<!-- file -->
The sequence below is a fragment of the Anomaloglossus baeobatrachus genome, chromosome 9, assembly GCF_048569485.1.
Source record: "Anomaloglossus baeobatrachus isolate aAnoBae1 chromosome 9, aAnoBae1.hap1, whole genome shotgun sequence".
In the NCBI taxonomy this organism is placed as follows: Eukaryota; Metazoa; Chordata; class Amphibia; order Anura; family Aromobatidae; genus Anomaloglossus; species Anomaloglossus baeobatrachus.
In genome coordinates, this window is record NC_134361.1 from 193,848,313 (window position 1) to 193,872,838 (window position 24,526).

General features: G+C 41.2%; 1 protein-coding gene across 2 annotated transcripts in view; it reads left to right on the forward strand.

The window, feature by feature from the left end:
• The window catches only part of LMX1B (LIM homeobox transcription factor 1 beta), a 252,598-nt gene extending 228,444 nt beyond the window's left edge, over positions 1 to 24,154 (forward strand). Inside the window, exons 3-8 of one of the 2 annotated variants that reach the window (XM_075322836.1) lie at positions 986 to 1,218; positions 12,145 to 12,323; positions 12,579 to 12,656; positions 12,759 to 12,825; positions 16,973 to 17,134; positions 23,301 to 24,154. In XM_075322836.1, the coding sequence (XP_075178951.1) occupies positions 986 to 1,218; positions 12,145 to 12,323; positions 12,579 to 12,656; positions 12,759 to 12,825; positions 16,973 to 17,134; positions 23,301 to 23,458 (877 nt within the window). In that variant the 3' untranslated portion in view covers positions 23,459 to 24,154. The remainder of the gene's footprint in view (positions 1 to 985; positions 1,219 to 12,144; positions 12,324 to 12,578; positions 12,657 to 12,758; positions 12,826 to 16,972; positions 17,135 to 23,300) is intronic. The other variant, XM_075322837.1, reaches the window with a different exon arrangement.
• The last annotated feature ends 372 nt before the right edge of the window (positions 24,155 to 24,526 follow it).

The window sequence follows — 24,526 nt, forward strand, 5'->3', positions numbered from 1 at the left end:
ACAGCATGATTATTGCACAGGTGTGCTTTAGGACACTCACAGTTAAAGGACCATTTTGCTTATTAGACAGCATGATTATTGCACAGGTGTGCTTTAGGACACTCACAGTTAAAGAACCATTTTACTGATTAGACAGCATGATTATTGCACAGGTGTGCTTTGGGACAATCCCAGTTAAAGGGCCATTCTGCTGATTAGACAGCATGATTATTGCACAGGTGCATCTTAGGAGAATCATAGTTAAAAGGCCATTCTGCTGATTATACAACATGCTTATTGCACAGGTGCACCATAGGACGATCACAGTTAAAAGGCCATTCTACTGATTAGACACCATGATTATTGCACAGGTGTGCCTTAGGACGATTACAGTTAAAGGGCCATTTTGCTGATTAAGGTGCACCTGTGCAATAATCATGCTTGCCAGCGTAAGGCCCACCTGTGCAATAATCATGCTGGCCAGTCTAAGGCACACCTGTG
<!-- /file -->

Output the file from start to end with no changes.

The sequence below is a fragment of the Anomaloglossus baeobatrachus genome, chromosome 9, assembly GCF_048569485.1.
Source record: "Anomaloglossus baeobatrachus isolate aAnoBae1 chromosome 9, aAnoBae1.hap1, whole genome shotgun sequence".
In the NCBI taxonomy this organism is placed as follows: Eukaryota; Metazoa; Chordata; class Amphibia; order Anura; family Aromobatidae; genus Anomaloglossus; species Anomaloglossus baeobatrachus.
In genome coordinates, this window is record NC_134361.1 from 193,848,313 (window position 1) to 193,872,838 (window position 24,526).

General features: G+C 41.2%; 1 protein-coding gene across 2 annotated transcripts in view; it reads left to right on the forward strand.

The window, feature by feature from the left end:
• The window catches only part of LMX1B (LIM homeobox transcription factor 1 beta), a 252,598-nt gene extending 228,444 nt beyond the window's left edge, over positions 1 to 24,154 (forward strand). Inside the window, exons 3-8 of one of the 2 annotated variants that reach the window (XM_075322836.1) lie at positions 986 to 1,218; positions 12,145 to 12,323; positions 12,579 to 12,656; positions 12,759 to 12,825; positions 16,973 to 17,134; positions 23,301 to 24,154. In XM_075322836.1, the coding sequence (XP_075178951.1) occupies positions 986 to 1,218; positions 12,145 to 12,323; positions 12,579 to 12,656; positions 12,759 to 12,825; positions 16,973 to 17,134; positions 23,301 to 23,458 (877 nt within the window). In that variant the 3' untranslated portion in view covers positions 23,459 to 24,154. The remainder of the gene's footprint in view (positions 1 to 985; positions 1,219 to 12,144; positions 12,324 to 12,578; positions 12,657 to 12,758; positions 12,826 to 16,972; positions 17,135 to 23,300) is intronic. The other variant, XM_075322837.1, reaches the window with a different exon arrangement.
• The last annotated feature ends 372 nt before the right edge of the window (positions 24,155 to 24,526 follow it).

The window sequence follows — 24,526 nt, forward strand, 5'->3', positions numbered from 1 at the left end:
ACAGCATGATTATTGCACAGGTGTGCTTTAGGACACTCACAGTTAAAGGACCATTTTGCTTATTAGACAGCATGATTATTGCACAGGTGTGCTTTAGGACACTCACAGTTAAAGAACCATTTTACTGATTAGACAGCATGATTATTGCACAGGTGTGCTTTGGGACAATCCCAGTTAAAGGGCCATTCTGCTGATTAGACAGCATGATTATTGCACAGGTGCATCTTAGGAGAATCATAGTTAAAAGGCCATTCTGCTGATTATACAACATGCTTATTGCACAGGTGCACCATAGGACGATCACAGTTAAAAGGCCATTCTACTGATTAGACACCATGATTATTGCACAGGTGTGCCTTAGGACGATTACAGTTAAAGGGCCATTTTGCTGATTAAGGTGCACCTGTGCAATAATCATGCTTGCCAGCGTAAGGCCCACCTGTGCAATAATCATGCTGGCCAGTCTAAGGCACACCTGTG